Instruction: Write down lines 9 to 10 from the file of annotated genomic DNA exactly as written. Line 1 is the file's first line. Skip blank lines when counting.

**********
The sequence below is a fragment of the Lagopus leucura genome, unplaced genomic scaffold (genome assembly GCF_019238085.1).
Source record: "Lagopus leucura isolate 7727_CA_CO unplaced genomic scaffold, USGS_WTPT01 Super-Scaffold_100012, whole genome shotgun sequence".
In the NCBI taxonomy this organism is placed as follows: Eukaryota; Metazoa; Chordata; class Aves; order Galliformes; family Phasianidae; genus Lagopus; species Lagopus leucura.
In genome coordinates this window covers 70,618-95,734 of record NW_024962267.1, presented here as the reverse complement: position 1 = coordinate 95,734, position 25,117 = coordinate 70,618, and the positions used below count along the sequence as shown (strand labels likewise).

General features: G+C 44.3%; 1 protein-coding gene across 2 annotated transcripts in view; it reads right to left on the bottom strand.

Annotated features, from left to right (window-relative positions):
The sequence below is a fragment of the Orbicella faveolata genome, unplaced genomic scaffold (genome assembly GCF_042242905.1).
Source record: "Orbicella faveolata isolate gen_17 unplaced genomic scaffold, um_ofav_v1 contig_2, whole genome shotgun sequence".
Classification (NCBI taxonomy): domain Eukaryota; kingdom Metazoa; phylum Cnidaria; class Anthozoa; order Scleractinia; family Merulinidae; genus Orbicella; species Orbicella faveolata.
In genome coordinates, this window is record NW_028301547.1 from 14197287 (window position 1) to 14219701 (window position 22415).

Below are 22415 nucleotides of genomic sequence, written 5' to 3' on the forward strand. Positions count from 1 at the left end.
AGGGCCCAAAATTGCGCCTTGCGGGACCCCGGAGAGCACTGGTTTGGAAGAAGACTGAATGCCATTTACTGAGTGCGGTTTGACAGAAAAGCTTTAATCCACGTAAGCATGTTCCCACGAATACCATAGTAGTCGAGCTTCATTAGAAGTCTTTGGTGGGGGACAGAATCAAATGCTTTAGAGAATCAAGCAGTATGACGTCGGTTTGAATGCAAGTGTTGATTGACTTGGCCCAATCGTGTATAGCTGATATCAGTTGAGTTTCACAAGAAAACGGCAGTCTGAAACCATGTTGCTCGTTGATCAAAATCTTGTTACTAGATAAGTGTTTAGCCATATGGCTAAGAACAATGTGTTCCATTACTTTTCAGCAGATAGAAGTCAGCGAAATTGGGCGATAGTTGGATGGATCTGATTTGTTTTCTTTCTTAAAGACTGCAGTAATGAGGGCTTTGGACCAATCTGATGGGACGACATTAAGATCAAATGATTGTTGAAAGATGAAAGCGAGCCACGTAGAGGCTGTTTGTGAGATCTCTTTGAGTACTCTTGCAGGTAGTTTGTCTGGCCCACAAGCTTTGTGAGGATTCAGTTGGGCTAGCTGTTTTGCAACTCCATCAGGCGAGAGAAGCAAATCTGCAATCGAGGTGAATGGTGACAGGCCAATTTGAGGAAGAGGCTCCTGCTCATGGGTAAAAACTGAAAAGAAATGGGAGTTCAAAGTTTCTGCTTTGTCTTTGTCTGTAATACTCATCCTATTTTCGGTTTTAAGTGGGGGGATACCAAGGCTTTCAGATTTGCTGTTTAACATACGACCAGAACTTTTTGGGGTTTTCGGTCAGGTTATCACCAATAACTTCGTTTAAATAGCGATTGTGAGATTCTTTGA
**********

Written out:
Classification (NCBI taxonomy): domain Eukaryota; kingdom Metazoa; phylum Cnidaria; class Anthozoa; order Scleractinia; family Merulinidae; genus Orbicella; species Orbicella faveolata.
In genome coordinates, this window is record NW_028301547.1 from 14197287 (window position 1) to 14219701 (window position 22415).